1. Ralph 212

      I have several questions regarding this business.
      1. What is the source of these materials that will be processed and or stockpiled on the property? If they are coming off of an excavation site, they are Solid Waste/ C&D Debris by definition of the DEC and need to be regulated as such.
      2. The Town of Saugerties in a similar case down the road insisted that section 204-3 of Town of Saugerties Code states that no other lands other than the Town Transfer Station may be used for the processing of any Construction and Demolition Debris or Wastes. Why is the Town now considering allowing this business to operate in flagrant violation of town laws?
      3. The Town law 204-5 specifically states that even if a special permit were to be issued, in no event shall any debris be permitted to be imported from outside the limits of the Town of Saugerties. Kiniry admitted in this article that his workers will need to travel an hour from his shop at this location to their jobsites. Who will regulate the importation of foreign materials into our town?
      4. Will this business be required to file a processing permit with the NYSDEC?
      5. Will testing be required of any materials imported to the property for depositing on site as fill or for processing and redistribution ?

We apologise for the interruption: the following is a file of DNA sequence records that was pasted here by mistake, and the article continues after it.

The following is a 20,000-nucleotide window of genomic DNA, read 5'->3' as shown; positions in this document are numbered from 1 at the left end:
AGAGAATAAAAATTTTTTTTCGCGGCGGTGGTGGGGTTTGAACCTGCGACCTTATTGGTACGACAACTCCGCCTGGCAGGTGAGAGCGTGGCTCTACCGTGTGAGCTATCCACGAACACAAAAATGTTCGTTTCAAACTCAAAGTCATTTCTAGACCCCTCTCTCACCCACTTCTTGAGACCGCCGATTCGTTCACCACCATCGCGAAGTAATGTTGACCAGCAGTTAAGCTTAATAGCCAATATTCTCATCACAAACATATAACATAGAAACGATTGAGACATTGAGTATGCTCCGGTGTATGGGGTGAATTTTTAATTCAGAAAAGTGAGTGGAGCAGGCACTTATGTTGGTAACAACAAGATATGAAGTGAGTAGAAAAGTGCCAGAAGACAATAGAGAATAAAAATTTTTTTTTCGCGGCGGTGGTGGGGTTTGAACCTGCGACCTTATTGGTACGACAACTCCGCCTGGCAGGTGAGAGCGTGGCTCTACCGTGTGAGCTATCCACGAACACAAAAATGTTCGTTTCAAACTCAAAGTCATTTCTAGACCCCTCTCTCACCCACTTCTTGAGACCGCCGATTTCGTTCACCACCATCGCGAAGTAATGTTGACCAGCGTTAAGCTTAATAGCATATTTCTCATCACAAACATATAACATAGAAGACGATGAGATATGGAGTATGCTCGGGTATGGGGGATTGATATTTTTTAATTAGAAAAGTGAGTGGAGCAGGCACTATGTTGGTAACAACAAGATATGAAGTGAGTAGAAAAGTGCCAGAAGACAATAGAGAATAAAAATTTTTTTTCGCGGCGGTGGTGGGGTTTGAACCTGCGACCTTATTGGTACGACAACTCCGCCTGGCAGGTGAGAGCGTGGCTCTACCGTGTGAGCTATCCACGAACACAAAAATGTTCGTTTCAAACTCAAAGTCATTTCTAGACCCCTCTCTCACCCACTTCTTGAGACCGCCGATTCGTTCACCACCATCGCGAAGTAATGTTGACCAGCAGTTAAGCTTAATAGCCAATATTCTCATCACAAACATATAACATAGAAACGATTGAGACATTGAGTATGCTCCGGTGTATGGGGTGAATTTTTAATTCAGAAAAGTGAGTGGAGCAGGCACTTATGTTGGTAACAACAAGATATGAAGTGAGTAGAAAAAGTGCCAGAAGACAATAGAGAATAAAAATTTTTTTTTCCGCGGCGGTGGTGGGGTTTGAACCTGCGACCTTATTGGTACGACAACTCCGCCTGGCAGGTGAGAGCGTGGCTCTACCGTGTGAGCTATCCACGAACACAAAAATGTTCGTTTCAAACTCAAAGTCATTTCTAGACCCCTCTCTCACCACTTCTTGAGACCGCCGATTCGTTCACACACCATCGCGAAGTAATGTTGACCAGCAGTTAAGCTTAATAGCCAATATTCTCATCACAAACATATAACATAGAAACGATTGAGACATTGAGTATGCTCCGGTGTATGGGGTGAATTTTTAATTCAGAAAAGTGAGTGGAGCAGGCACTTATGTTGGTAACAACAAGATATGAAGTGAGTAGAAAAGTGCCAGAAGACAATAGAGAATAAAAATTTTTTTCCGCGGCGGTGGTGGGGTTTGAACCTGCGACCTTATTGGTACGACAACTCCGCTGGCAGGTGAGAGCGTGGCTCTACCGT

6. As a resident of Route 212, I have noticed a significant increase in dump truck and lowbed trailer traffic since this business started, specifically trucks marked “Kiniry”. The intersection at Glasco Turnpike just down the road from his site is very dangerous as it is, with accidents regularly. Will a traffic impact study be conducted to evaluate the added commercial vehicle traffic in and out of his site?
      7. Will other person’s and or businesses, including but not limited to associates and affiliates of Kiniry, be allowed to dump materials for any purpose at this facility? And if so, how do we regulate the source and hold responsible that party if the material is contaminated?
      8. There is mention of working after permitted hours in the event of an emergency. What constitutes an emergency? Who determines that it is in fact an emergency? And how often/ for what length of time does the Town allow for “emergencies”?
      9. Does the Town plan on issuing similar permits to other businesses, or is it making an exception for this specific entity?
      10. Once the permit is issued, will the permit require a review at a specified length of time, where residents can comment on the day to day operations/ the operators compliance with the terms outlined in the permit?
      These are very important questions that need to be brought up at the next town meeting. Unfortunately my health prevents me from attending, but I would appreciate if one of my fellow readers/ residents would address these points.

      1. Andrew Cowan